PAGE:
The U.S. Customs and Border Protection Agency’s new Importer Security Filing (ISF) rule, better known as “10 plus 2.” is the latest in a long list of initiatives that CBP has implemented to improve efficient and security in global trade management. The new rule, which requires additional cargo information to be transmitted to the agency at least 24 hours before goods are loaded onto an ocean vessel for shipment to the U.S. reflects the agency’s new security focus.
Back in the 1980s, however, CBP had a different focus. It began developing two electronic filing systems: the Automated Broker Interface (ABI) with customs brokers and the Automated Manifest System (AMS) with carriers to automate procedures and improve the speed and accuracy of customs entry. The agency’s priorities and urgency changed overnight with the 9/11 tragedy when CBP became part of the new Department of Homeland Security. Instead of focusing just on customs compliance and efficiency, the CBP became the lead agency to lessen the risk that terrorists may exploit the global transportation system to deliver a weapon of mass destruction to the U.S. inside an ocean container. Among the initiatives CBP developed after 9/11was advanced import data screening, so the contents of ocean containers could be reviewed before a vessel came arrived at a U.S. port. The first step was implementation of the “24-hour Manifest Rule” in 2003, which required carriers to electronically file their cargo manifests with the CBP 24 hours before a ship left a foreign port headed for the U.S. While the 24-hour rule proved that import data could be gathered and transmitted in advance of a carrier departure, the effectiveness of the initiative suffered from inconsistent data quality. The 10 plus two rule squarely places responsibility on the U.S. importer to provide accurate cargo descriptions, along with the real threat of substantial penalties for non-compliance.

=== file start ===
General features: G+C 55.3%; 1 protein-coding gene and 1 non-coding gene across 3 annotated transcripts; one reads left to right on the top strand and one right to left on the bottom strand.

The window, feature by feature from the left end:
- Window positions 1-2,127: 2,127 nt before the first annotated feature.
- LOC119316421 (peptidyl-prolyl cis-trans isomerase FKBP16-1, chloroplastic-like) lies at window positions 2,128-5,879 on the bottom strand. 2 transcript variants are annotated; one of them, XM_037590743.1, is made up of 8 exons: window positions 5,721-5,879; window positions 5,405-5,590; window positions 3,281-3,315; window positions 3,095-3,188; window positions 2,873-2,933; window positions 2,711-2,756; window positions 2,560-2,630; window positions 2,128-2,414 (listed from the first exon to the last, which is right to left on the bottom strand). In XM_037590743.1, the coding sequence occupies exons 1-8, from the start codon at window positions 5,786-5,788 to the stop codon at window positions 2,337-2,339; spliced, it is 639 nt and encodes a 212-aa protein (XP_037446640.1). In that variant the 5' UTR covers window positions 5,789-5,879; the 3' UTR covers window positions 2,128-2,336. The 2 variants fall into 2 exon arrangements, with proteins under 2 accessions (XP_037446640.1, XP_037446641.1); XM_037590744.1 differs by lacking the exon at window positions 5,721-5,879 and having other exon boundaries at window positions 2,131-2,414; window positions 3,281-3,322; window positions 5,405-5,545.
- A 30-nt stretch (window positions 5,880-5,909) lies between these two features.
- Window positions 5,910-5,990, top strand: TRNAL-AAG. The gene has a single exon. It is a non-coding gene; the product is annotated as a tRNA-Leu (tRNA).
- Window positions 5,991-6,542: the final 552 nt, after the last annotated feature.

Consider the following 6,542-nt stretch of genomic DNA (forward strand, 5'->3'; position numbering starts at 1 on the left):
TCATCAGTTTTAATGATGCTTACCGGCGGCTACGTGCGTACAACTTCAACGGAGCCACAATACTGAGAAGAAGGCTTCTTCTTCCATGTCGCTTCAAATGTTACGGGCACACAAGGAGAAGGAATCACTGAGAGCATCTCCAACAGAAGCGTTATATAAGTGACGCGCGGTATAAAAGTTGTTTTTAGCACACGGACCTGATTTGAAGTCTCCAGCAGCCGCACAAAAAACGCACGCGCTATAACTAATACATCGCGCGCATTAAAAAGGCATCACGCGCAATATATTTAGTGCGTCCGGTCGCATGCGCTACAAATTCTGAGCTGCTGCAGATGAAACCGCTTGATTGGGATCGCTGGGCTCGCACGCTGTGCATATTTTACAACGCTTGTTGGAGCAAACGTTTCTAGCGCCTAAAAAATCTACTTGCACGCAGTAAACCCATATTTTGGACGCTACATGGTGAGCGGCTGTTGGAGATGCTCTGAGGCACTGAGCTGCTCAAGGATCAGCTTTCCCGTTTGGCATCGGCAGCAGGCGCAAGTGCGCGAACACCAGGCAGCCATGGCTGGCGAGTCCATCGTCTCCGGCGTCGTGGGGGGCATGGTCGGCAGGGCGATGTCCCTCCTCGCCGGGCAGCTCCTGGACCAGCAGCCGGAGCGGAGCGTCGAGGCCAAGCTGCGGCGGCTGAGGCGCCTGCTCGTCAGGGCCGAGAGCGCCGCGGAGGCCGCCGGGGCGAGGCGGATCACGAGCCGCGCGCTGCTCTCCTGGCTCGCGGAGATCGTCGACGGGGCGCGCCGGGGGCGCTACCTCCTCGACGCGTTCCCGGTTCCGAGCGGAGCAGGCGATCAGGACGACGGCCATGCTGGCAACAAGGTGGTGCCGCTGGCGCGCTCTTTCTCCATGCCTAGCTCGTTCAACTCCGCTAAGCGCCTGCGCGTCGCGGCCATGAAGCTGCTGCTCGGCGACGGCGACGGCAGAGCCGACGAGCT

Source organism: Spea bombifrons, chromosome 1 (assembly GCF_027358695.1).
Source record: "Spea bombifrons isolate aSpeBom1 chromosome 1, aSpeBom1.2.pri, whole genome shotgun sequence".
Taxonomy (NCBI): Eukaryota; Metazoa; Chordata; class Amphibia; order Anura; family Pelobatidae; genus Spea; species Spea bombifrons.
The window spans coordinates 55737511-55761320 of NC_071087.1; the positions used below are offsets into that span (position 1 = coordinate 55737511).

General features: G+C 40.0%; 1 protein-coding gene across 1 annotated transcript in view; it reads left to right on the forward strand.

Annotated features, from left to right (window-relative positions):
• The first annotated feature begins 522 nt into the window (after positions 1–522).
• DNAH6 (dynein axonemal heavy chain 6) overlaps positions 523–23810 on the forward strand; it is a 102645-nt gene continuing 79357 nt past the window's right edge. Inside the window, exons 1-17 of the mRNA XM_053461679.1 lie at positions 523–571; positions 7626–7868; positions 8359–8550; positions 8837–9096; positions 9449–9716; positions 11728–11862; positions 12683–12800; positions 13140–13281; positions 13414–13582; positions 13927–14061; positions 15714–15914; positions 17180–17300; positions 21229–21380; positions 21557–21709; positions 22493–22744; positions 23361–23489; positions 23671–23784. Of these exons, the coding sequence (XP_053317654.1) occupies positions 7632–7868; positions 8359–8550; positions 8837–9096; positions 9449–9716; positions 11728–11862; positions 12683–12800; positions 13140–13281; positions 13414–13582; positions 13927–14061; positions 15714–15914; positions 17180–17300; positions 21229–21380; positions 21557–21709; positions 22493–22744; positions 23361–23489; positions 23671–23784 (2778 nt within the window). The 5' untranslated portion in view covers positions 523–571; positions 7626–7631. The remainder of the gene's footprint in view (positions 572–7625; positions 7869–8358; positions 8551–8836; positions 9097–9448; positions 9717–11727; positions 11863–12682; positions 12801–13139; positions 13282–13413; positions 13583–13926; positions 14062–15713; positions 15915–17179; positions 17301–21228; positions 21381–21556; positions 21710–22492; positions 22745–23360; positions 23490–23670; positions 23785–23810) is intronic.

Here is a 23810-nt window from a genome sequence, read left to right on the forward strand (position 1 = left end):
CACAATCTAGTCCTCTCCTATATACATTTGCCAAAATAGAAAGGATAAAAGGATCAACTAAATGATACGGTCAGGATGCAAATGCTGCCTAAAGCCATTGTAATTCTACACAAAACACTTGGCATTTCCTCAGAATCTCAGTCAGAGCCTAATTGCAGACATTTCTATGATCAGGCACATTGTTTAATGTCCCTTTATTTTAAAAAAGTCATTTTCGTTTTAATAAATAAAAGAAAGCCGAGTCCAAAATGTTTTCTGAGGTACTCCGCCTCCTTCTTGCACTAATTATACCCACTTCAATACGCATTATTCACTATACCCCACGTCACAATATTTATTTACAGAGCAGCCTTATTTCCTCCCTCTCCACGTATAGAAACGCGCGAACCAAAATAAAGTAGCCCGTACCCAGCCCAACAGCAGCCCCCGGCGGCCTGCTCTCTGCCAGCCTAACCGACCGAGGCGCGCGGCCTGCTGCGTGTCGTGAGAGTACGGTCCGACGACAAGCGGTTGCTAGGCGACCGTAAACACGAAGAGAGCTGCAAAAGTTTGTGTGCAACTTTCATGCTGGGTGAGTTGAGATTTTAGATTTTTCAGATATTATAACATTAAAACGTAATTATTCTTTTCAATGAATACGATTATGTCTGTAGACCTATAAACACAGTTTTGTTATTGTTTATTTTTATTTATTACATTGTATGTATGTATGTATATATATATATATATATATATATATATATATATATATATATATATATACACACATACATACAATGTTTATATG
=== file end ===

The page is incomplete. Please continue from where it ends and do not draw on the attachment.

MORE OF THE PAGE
To meet the security needs that CBP requires, importers will have to dramatically increase the level of data granularity reported. For example, 10-2 requires the importer to provide both the country of origin for each item and the commodity harmonized tariff schedule number. The country of origin needs to be linked to each hs code number at the line-item level--not at the invoice, container, parts or bill of lading level. Those hts codes may be just six digits if that is the importer’s best available data available at the time. However, the filing must be updated as soon as more precise or more accurate information is available, and in no event less than 24 hours prior to arrival at a U.S. port (or upon lading at a foreign port that is less than a 24 hour voyage to the closest U.S. port).
Despite the time and cost of complying with 10+2, best-of-class importers now see the rule as a hidden opportunity to optimize inefficient business processes in their global trade management operations and create competitive advantage. More effective management and visibility of additional trade data can:
For example, an industry rule of thumb estimates that the cost of each additional day ‘in transit’ is equal to half of one percent of the value of goods. Improving supply chain speed by just one day would be worth $500,000 per year for a company importing $100 million annually. Thus, the challenge for U.S. importers is to maximize the potential benefits of 10 plus two, while minimizing supply chain cost and disruption.